- Compatibility with GitLab versions
- Install GitLab Runner
- Register GitLab Runner
- Using GitLab Runner
- Selecting the executor
- Configuring GitLab Runner
- Release process
GitLab Runner is the open source project that is used to run your jobs and send the results back to GitLab. It is used in conjunction with GitLab CI, the open-source continuous integration service included with GitLab that coordinates the jobs.
GitLab Runner is written in Go and can be run as a single binary, no language specific requirements are needed.
It is designed to run on the GNU/Linux, macOS, and Windows operating systems. Other operating systems will probably work as long as you can compile a Go binary on them.
If you want to use Docker, install the latest version.
GitLab Runner requires a minimum of Docker
- Allows to run:
- Multiple jobs concurrently.
- Use multiple tokens with multiple server (even per-project).
- Limit number of concurrent jobs per-token.
- Jobs can be run:
- Using Docker containers.
- Using Docker containers and executing job over SSH.
- Using Docker containers with autoscaling on different clouds and virtualization hypervisors.
- Connecting to remote SSH server.
- Is written in Go and distributed as single binary without any other requirements.
- Supports Bash, Windows Batch, and Windows PowerShell.
- Works on GNU/Linux, macOS, and Windows (pretty much anywhere you can run Docker).
- Allows customization of the job running environment.
- Automatic configuration reload without restart.
- Easy to use setup with support for Docker, Docker-SSH, Parallels, or SSH running environments.
- Enables caching of Docker containers.
- Easy installation as a service for GNU/Linux, macOS, and Windows.
- Embedded Prometheus metrics HTTP server.
The GitLab Runner version should be in sync with the GitLab version. While older Runners may still work with newer GitLab versions, and vice versa, in some cases, features may be not available or work properly if there’s a version difference.
Backward incompatibility is allowed only for major version updates.
GitLab Runner can be installed and used on GNU/Linux, macOS, FreeBSD, and Windows. You can install it using Docker, download the binary manually or use the repository for rpm/deb packages that GitLab offers. Below you can find information on the different installation methods:
- Install using GitLab’s repository for Debian/Ubuntu/CentOS/RedHat (preferred).
- Install on GNU/Linux manually (advanced).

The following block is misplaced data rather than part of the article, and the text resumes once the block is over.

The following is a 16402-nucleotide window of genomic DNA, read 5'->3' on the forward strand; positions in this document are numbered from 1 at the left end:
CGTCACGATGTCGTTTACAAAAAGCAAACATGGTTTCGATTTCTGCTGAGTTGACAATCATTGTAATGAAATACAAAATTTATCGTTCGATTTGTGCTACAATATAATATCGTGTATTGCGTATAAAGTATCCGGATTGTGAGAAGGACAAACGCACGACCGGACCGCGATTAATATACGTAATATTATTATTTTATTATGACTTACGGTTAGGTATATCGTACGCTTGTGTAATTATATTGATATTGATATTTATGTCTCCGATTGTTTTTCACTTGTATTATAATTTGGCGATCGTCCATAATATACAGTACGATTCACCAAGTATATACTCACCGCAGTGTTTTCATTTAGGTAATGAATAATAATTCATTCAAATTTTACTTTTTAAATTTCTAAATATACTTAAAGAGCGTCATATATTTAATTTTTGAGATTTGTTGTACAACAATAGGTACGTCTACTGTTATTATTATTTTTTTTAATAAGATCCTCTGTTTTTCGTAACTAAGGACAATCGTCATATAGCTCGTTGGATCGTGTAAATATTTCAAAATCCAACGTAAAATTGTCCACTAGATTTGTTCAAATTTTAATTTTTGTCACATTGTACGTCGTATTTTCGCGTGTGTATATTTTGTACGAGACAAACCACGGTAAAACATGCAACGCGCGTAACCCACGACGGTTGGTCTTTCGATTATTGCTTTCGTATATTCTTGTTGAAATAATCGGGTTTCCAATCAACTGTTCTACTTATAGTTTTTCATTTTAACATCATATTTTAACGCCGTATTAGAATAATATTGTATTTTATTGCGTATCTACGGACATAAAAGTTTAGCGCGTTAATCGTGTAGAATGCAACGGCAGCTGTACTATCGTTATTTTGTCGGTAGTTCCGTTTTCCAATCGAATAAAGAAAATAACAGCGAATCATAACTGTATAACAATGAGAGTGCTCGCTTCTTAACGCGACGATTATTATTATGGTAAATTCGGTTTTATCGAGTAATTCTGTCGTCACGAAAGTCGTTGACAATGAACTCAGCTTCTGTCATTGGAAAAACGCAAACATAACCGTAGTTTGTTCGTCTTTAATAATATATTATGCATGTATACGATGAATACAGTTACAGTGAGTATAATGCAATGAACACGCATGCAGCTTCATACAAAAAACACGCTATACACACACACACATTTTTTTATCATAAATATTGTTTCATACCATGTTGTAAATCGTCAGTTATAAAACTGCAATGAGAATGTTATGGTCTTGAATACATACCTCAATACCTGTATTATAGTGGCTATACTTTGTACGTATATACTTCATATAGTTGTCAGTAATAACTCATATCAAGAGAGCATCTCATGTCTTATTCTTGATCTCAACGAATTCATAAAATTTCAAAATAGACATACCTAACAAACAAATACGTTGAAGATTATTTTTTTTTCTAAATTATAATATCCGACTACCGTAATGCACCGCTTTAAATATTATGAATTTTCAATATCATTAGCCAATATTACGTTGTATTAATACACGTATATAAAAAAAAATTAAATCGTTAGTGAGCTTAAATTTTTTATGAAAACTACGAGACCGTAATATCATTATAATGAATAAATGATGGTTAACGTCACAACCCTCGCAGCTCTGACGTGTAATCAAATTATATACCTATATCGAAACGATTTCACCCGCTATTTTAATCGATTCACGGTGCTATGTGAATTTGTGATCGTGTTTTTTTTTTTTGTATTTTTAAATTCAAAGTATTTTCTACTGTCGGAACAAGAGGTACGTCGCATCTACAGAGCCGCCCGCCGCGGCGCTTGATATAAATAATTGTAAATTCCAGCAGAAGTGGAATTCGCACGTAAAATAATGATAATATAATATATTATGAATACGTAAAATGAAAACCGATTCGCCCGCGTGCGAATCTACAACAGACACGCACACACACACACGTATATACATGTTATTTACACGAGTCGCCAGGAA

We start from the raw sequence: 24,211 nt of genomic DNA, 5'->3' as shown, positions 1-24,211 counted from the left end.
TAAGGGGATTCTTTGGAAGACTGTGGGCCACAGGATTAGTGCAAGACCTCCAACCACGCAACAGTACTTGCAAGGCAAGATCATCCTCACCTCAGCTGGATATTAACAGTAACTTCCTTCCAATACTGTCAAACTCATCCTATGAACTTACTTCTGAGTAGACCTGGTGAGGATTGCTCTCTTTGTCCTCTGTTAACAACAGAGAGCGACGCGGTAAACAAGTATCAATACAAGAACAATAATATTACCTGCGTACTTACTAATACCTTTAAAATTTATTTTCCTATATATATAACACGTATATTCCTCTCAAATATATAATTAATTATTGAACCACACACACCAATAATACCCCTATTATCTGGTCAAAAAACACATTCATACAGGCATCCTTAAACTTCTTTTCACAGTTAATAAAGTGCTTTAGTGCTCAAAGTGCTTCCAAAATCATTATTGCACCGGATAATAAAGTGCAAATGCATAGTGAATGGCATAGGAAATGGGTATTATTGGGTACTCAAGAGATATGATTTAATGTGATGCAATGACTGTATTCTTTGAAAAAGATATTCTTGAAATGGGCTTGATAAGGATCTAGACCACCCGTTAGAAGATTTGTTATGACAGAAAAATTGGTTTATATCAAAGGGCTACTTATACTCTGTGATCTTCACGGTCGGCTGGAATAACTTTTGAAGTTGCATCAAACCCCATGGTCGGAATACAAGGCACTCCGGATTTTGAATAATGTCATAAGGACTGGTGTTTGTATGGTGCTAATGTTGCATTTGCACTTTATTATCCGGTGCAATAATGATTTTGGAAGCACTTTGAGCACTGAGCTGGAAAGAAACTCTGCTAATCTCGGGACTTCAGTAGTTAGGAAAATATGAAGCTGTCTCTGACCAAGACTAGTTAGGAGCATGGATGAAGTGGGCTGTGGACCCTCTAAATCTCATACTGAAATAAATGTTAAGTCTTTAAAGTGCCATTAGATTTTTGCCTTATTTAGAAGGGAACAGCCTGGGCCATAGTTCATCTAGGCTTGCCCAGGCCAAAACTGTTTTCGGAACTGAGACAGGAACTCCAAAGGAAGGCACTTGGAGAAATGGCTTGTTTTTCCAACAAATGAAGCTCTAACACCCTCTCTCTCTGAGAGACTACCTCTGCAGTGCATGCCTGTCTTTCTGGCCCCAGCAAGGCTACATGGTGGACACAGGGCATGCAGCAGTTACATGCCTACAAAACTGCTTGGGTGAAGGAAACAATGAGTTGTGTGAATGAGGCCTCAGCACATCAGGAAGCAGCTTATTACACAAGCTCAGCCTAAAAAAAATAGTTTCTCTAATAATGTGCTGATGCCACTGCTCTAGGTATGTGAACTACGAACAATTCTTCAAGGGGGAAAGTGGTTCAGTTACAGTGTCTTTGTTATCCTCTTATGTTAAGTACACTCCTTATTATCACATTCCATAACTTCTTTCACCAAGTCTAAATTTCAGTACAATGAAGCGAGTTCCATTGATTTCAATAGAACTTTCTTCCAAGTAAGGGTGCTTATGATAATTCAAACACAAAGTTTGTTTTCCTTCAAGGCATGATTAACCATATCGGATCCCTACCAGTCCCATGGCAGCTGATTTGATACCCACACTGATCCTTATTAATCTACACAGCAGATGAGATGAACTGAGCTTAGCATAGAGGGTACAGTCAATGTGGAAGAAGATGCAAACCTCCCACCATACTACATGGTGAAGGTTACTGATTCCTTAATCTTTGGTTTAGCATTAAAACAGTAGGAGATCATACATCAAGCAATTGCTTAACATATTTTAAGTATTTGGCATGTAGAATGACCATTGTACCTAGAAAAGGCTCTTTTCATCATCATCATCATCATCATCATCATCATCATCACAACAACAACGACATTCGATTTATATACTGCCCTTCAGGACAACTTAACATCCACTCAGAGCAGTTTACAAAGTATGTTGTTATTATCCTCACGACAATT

- Install on macOS.
- Install on Windows.
- Install as a Docker service.
- Install in autoscaling mode using Docker machine.
- Install on FreeBSD.
- Install on Kubernetes.
- Install the nightly binary manually (development).
Once GitLab Runner is installed, you need to register it with GitLab.
Learn how to register a GitLab Runner.
GitLab Runner implements a number of executors that can be used to run your builds in different scenarios. If you are not sure what to select, read the I am not sure section. Visit the compatibility chart to find out what features each executor supports and what not.
To jump into the specific documentation of each executor, see:
- Docker Machine and Docker Machine SSH (autoscaling).
No development of new executors is planned and we are not accepting contributions for new ones. Please check CONTRIBUTION.md for details.
See information on configuring GitLab Runner, and:
- Advanced configuration options: Learn how to use the TOML configuration file that GitLab Runner uses.
- Use self-signed certificates: Configure certificates that are used to verify TLS peer when connecting to the GitLab server.
- Autoscaling using Docker machine: Execute jobs on machines that are created on demand using Docker machine.
- Autoscaling GitLab Runner on AWS
- The init system of GitLab Runner: Learn how the Runner installs its init service files based on your operating system.
- Supported shells: Learn what shell script generators are supported that allow to execute builds on different systems.
- Security considerations: Be aware of potential security implications when running your jobs with GitLab Runner.
- Runner monitoring: Learn how to monitor the Runner’s behavior.
- Cleanup the Docker images automatically: A simple Docker application that automatically garbage collects the GitLab Runner caches and images when running low on disk space.
- Configure GitLab Runner to run behind a proxy: Learn how to set up a Linux proxy and configure GitLab Runner. Especially useful for the Docker executor.
- Feature Flags: Learn how to use feature flags to get access to features in beta stage or to enable breaking changes before the full deprecation and replacement is handled.
- Configure Session Server: Learn how to configure a session server for interacting with jobs the Runner is responsible for.
Read the FAQ for troubleshooting common issues.
The description of release process of the GitLab Runner project can be found in PROCESS.md
Contributions are welcome, see
CONTRIBUTING.md for more details.
See the development documentation to hack on GitLab Runner.
If you’re a reviewer of GitLab Runner project, then please take a moment to read the Reviewing GitLab Runner document.
See the CHANGELOG to view recent changes.
This code is distributed under the MIT license, see the LICENSE file.